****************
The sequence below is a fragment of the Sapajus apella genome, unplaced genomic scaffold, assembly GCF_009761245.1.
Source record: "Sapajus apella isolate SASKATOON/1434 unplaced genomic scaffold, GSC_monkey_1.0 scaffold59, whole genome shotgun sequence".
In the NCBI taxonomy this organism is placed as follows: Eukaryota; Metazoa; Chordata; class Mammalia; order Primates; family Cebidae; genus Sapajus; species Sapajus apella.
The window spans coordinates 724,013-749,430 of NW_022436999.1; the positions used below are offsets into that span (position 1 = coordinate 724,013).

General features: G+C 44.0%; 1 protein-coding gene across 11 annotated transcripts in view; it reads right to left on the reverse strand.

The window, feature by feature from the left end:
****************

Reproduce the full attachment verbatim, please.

The sequence below is a fragment of the Sapajus apella genome, unplaced genomic scaffold, assembly GCF_009761245.1.
Source record: "Sapajus apella isolate SASKATOON/1434 unplaced genomic scaffold, GSC_monkey_1.0 scaffold59, whole genome shotgun sequence".
In the NCBI taxonomy this organism is placed as follows: Eukaryota; Metazoa; Chordata; class Mammalia; order Primates; family Cebidae; genus Sapajus; species Sapajus apella.
The window spans coordinates 724,013-749,430 of NW_022436999.1; the positions used below are offsets into that span (position 1 = coordinate 724,013).

General features: G+C 44.0%; 1 protein-coding gene across 11 annotated transcripts in view; it reads right to left on the reverse strand.

The window, feature by feature from the left end: